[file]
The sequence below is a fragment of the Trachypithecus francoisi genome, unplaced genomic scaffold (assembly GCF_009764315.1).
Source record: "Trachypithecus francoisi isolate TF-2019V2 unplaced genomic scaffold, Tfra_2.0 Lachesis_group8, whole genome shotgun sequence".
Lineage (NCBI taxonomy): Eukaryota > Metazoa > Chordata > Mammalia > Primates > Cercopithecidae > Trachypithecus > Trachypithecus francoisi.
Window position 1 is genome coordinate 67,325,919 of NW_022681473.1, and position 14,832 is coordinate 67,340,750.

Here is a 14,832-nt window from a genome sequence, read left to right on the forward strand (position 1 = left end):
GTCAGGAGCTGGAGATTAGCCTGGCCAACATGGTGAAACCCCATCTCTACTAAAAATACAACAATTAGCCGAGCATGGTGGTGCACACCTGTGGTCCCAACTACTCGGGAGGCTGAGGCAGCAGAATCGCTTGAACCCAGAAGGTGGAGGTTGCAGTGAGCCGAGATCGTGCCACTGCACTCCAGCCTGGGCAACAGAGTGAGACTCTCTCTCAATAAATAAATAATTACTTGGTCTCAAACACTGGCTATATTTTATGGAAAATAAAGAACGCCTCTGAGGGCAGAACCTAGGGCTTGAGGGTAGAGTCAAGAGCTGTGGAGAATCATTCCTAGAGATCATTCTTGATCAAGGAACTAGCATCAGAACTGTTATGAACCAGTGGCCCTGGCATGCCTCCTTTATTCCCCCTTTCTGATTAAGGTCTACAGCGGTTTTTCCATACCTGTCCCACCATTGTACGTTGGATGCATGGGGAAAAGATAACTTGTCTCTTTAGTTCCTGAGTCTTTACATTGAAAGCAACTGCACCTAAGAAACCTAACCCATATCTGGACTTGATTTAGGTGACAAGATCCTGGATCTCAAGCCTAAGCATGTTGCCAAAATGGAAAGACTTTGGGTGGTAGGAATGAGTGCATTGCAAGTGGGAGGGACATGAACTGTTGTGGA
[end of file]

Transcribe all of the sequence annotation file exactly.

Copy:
The sequence below is a fragment of the Trachypithecus francoisi genome, unplaced genomic scaffold (assembly GCF_009764315.1).
Source record: "Trachypithecus francoisi isolate TF-2019V2 unplaced genomic scaffold, Tfra_2.0 Lachesis_group8, whole genome shotgun sequence".
Lineage (NCBI taxonomy): Eukaryota > Metazoa > Chordata > Mammalia > Primates > Cercopithecidae > Trachypithecus > Trachypithecus francoisi.
Window position 1 is genome coordinate 67,325,919 of NW_022681473.1, and position 14,832 is coordinate 67,340,750.

Here is a 14,832-nt window from a genome sequence, read left to right on the forward strand (position 1 = left end):
GTCAGGAGCTGGAGATTAGCCTGGCCAACATGGTGAAACCCCATCTCTACTAAAAATACAACAATTAGCCGAGCATGGTGGTGCACACCTGTGGTCCCAACTACTCGGGAGGCTGAGGCAGCAGAATCGCTTGAACCCAGAAGGTGGAGGTTGCAGTGAGCCGAGATCGTGCCACTGCACTCCAGCCTGGGCAACAGAGTGAGACTCTCTCTCAATAAATAAATAATTACTTGGTCTCAAACACTGGCTATATTTTATGGAAAATAAAGAACGCCTCTGAGGGCAGAACCTAGGGCTTGAGGGTAGAGTCAAGAGCTGTGGAGAATCATTCCTAGAGATCATTCTTGATCAAGGAACTAGCATCAGAACTGTTATGAACCAGTGGCCCTGGCATGCCTCCTTTATTCCCCCTTTCTGATTAAGGTCTACAGCGGTTTTTCCATACCTGTCCCACCATTGTACGTTGGATGCATGGGGAAAAGATAACTTGTCTCTTTAGTTCCTGAGTCTTTACATTGAAAGCAACTGCACCTAAGAAACCTAACCCATATCTGGACTTGATTTAGGTGACAAGATCCTGGATCTCAAGCCTAAGCATGTTGCCAAAATGGAAAGACTTTGGGTGGTAGGAATGAGTGCATTGCAAGTGGGAGGGACATGAACTGTTGTGGA